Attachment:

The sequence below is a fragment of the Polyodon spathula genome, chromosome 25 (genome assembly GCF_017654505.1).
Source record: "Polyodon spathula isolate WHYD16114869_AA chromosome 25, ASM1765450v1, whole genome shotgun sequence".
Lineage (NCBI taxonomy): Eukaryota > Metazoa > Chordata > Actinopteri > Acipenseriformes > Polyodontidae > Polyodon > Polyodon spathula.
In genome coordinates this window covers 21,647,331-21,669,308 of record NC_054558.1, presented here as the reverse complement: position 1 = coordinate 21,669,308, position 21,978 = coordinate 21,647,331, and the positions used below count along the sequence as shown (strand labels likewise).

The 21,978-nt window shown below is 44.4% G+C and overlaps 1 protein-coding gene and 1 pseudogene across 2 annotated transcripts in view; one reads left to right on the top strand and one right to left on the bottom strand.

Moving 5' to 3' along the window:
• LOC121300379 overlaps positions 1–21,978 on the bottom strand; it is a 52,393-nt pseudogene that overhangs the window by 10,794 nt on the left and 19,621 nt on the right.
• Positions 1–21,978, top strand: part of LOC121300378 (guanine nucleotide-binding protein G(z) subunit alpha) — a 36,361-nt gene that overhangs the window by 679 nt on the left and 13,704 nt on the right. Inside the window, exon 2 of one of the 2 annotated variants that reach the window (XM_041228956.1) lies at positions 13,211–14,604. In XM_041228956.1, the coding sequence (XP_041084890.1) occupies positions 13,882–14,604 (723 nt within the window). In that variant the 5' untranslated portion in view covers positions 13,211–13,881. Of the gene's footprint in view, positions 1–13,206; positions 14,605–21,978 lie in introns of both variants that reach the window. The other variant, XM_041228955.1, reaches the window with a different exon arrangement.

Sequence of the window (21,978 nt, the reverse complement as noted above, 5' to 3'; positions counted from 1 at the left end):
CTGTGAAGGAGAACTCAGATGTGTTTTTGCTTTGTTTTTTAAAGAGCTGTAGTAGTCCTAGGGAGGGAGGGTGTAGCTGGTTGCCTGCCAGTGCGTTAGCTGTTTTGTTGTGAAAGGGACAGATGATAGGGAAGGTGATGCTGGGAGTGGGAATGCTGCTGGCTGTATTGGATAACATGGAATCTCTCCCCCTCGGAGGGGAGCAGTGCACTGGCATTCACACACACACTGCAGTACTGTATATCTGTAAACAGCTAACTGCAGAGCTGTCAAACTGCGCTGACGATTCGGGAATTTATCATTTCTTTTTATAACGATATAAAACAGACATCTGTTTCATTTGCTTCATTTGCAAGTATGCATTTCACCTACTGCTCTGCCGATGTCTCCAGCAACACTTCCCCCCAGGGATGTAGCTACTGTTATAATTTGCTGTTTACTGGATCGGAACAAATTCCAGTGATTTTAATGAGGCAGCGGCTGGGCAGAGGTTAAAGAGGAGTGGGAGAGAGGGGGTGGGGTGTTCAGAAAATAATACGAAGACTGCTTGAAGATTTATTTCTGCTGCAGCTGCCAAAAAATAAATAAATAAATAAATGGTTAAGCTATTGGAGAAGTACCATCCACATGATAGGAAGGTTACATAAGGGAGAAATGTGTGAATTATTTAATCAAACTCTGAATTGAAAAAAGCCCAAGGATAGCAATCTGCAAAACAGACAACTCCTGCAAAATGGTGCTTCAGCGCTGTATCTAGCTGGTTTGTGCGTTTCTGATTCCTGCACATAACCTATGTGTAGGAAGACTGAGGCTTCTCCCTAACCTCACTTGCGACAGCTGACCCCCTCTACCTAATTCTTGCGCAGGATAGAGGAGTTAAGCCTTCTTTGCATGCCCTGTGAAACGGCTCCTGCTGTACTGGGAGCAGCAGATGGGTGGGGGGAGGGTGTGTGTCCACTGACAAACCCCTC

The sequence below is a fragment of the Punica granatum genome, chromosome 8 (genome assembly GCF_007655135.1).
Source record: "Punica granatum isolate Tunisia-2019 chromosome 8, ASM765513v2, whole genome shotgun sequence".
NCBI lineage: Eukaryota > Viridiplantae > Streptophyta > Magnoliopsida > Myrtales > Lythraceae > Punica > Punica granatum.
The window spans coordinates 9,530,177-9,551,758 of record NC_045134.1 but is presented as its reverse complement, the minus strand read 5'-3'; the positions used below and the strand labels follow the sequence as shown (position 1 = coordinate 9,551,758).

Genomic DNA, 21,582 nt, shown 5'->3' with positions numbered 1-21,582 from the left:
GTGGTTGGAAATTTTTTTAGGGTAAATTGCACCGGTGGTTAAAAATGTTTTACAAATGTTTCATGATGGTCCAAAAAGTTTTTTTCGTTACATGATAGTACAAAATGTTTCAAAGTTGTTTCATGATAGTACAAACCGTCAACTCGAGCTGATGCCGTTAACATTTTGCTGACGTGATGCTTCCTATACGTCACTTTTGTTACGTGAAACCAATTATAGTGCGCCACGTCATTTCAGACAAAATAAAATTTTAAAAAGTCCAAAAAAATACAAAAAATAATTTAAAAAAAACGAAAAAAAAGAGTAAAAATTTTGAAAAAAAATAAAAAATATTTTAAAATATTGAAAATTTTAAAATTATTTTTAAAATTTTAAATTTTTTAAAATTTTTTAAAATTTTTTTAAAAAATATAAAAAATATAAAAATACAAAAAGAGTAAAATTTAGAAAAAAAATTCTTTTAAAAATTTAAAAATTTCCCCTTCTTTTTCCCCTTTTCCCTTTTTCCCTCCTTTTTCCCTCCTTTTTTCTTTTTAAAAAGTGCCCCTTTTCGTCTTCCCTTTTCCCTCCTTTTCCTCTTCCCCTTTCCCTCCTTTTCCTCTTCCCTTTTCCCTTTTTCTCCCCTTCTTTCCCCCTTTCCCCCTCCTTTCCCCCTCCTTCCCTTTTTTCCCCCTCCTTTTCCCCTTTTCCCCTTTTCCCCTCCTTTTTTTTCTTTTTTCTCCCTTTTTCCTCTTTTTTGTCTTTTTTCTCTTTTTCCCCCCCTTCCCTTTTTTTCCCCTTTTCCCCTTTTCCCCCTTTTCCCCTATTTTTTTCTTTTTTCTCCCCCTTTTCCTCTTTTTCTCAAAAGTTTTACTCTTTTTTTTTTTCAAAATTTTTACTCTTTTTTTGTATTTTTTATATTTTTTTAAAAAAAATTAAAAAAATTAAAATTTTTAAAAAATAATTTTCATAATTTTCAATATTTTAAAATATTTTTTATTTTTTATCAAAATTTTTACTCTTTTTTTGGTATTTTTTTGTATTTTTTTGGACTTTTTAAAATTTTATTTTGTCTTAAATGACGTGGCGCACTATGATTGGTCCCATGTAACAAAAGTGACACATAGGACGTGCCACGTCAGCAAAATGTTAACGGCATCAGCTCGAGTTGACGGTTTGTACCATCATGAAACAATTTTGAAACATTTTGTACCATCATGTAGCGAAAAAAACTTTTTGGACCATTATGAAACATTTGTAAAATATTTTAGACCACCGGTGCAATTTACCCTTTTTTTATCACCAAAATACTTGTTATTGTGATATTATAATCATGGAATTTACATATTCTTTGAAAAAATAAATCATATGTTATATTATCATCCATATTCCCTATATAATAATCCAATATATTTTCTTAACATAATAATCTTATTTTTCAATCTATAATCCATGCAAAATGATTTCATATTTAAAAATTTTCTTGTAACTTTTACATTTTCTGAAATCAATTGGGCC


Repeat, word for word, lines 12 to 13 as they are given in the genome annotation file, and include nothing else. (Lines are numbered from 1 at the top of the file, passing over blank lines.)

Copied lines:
Source record: "Punica granatum isolate Tunisia-2019 chromosome 8, ASM765513v2, whole genome shotgun sequence".
NCBI lineage: Eukaryota > Viridiplantae > Streptophyta > Magnoliopsida > Myrtales > Lythraceae > Punica > Punica granatum.